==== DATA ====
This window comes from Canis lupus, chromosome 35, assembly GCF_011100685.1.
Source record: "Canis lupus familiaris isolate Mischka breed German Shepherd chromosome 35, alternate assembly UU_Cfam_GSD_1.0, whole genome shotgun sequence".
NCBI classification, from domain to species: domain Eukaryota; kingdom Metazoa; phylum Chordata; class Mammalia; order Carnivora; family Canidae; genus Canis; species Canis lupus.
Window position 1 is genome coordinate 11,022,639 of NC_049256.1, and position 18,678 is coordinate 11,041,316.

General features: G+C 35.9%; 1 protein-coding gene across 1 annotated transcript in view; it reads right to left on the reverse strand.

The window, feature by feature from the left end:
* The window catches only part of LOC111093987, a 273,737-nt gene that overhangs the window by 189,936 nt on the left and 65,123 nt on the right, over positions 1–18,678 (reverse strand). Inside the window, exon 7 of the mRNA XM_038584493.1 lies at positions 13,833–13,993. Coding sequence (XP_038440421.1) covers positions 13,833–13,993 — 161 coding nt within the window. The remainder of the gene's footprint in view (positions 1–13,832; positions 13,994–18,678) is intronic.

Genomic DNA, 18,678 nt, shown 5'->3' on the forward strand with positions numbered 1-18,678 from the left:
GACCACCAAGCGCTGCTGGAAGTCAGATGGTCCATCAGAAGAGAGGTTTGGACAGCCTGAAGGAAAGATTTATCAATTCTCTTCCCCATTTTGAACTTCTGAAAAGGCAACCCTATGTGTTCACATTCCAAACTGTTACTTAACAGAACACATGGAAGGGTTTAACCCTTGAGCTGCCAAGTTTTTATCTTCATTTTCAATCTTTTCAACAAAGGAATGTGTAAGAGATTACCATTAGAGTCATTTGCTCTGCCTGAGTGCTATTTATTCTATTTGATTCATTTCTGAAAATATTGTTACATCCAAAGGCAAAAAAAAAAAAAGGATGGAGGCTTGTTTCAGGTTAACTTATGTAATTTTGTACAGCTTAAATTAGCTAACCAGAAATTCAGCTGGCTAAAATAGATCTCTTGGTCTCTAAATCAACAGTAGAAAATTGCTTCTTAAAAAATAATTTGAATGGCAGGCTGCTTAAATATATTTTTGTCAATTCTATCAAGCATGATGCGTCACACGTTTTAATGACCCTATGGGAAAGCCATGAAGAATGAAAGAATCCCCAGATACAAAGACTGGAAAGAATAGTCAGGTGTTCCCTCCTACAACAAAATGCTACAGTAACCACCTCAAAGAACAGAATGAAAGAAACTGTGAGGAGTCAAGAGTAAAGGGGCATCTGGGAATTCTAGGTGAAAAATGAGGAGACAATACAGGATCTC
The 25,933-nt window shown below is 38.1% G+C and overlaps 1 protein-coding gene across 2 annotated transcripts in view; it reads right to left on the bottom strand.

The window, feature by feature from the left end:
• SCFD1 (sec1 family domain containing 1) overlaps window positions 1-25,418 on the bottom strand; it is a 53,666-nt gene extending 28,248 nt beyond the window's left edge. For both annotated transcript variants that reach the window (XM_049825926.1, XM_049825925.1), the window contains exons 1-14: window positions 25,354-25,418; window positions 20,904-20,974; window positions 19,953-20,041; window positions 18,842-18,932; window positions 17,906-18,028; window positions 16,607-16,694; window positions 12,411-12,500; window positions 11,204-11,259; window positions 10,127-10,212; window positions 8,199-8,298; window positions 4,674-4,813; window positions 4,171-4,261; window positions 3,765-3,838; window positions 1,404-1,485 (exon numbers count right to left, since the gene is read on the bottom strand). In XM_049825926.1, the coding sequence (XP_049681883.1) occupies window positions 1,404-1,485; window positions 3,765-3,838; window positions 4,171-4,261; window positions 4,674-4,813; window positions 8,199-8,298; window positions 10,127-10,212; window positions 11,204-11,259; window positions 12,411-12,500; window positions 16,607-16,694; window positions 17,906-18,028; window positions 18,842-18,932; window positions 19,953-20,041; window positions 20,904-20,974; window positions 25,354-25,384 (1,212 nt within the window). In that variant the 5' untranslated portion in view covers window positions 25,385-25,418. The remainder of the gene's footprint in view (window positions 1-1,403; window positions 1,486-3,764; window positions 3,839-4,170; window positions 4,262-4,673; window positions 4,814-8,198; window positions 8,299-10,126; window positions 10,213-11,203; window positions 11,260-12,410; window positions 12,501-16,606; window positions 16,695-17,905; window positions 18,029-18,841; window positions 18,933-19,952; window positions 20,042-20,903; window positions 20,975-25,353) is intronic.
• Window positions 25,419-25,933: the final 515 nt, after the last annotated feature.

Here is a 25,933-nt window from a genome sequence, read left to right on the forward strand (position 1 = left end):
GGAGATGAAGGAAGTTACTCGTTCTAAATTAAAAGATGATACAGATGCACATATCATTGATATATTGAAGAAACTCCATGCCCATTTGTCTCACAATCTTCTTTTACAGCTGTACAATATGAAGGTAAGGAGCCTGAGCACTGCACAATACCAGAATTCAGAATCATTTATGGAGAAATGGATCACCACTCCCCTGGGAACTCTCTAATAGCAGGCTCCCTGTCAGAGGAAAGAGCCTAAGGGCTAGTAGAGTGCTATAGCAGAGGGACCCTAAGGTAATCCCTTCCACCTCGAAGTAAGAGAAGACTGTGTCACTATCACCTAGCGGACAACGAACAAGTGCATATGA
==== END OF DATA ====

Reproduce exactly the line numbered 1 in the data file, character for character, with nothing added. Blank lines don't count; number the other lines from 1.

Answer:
This window comes from Canis lupus, chromosome 35, assembly GCF_011100685.1.